How to create macro with git branch name?

Third time I try to figure out how can I use scripts in Projucer. And with now success. Please help me.

Now I want to have any string variable or macro that keep my git current branch.
I try to do that for 2 hours and no success.

My last try was to use that line:
GIT_NAME=echo $git branch --show-current

Inside the box “Extra Preprocessor Definitions” in Projucer.

But I get error.

For any help great thanks in advance,
Best Regards

I also tried that:
${GIT_NAME =echo $git branch --show-current}

Inside box “Extra Compiler Flags”. But it also doesn’t work.

I don’t think there’s a way of doing this directly from the Projucer.

The simplest way is probably to use a pre-build script that generates a .cpp file containing a constant string (const char* currentGitBranchName = ...) representing the branch name, and to declare extern const char* currentGitBranchName; in one of your headers.

To avoid unnecessary rebuilds/links, your pre-build script might check the current contents of the file and avoid modifying it if the git branch hasn’t changed.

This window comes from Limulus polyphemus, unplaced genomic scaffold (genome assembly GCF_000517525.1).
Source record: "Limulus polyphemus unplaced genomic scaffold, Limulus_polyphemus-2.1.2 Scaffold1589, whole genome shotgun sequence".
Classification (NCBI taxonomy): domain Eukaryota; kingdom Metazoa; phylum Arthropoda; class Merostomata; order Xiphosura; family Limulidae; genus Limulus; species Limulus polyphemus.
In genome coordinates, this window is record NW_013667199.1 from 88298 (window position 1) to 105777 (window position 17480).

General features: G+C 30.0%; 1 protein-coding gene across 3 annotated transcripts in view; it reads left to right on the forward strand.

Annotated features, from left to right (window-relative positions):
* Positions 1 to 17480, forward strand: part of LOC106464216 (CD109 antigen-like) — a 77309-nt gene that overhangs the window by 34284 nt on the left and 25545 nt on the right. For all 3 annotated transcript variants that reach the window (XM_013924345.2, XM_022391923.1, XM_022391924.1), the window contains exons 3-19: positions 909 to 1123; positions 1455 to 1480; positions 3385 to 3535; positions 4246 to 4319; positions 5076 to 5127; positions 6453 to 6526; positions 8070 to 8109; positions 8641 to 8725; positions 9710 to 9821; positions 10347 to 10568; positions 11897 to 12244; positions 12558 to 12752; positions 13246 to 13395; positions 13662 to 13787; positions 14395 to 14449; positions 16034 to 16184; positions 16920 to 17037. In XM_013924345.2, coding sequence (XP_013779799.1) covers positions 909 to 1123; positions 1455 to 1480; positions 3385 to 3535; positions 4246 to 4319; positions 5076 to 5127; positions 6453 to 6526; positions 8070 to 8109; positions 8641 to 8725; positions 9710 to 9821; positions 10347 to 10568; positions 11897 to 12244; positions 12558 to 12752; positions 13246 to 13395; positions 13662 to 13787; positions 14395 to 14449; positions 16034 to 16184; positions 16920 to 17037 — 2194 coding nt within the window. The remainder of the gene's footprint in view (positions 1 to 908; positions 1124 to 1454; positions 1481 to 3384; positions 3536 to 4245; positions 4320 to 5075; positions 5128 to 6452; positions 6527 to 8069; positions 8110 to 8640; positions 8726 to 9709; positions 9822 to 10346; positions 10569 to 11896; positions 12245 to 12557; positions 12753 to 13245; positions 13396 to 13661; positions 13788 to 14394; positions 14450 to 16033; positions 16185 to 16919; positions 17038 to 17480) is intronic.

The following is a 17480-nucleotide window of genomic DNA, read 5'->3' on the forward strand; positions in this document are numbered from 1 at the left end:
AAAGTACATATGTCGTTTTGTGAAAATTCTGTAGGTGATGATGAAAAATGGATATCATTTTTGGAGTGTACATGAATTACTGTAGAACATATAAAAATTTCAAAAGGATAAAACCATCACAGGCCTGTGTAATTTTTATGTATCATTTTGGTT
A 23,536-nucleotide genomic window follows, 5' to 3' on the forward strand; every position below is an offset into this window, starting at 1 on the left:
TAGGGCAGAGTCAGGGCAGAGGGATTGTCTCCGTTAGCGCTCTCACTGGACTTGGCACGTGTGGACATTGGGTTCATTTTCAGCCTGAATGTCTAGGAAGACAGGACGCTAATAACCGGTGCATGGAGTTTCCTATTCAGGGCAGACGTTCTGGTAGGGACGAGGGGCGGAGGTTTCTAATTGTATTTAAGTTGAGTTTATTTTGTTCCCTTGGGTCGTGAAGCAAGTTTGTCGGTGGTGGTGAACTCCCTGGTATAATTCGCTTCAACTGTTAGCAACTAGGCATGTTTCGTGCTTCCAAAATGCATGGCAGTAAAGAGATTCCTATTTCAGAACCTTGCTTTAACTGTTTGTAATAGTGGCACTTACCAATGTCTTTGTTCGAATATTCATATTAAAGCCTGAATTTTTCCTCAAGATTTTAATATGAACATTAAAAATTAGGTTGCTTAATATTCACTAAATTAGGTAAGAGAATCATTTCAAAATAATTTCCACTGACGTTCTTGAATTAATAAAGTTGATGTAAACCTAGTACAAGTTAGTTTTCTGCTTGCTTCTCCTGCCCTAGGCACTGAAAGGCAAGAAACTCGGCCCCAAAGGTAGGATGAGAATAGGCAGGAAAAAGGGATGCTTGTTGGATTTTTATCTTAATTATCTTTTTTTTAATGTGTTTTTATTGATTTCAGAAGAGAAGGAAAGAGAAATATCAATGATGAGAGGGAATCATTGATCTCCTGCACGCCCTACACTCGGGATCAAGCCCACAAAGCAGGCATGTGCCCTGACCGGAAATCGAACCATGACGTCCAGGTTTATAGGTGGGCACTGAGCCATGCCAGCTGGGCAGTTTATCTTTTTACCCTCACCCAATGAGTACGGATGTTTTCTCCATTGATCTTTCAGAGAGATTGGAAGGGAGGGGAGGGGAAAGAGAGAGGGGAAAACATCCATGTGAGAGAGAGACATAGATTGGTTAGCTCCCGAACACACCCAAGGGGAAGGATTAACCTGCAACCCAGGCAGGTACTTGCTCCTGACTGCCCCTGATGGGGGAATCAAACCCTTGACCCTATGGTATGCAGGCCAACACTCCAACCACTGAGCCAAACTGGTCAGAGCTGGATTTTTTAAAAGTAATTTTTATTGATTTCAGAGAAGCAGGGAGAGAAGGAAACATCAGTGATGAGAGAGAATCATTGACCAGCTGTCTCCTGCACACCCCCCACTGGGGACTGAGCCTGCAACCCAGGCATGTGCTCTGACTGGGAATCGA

1 Like

Hello reuk,
great thanks for your reply.

Yes I’ve searched whole world internet :slight_smile:
And I found many advices exactly as yours, to create with script the file containing string with branch name.

But the problem is I can’t find exactly what command should I use and exactly where in Projucer should I paste it? I can’t even find any tutorial how to write such scripts. So I don’t even know what syntax should be used.

I tired to use everything was shown here:

I pasted code to Projucer. But after all I always have errors. I’ve already spent about 4 hours to solve that, but still with no success.

I’ve also was tying solutions showed here:

But also with no success.

Probably I use wrong syntax and in wrong place of Projucer.

Are you building on multiple platforms? If so, there may not be a single answer. On Windows, you’d probably need a Batch script to do it, and you might use sh or bash on macOS/Linux. Alternatively, you could ensure that your build machine has Python installed, and then use that.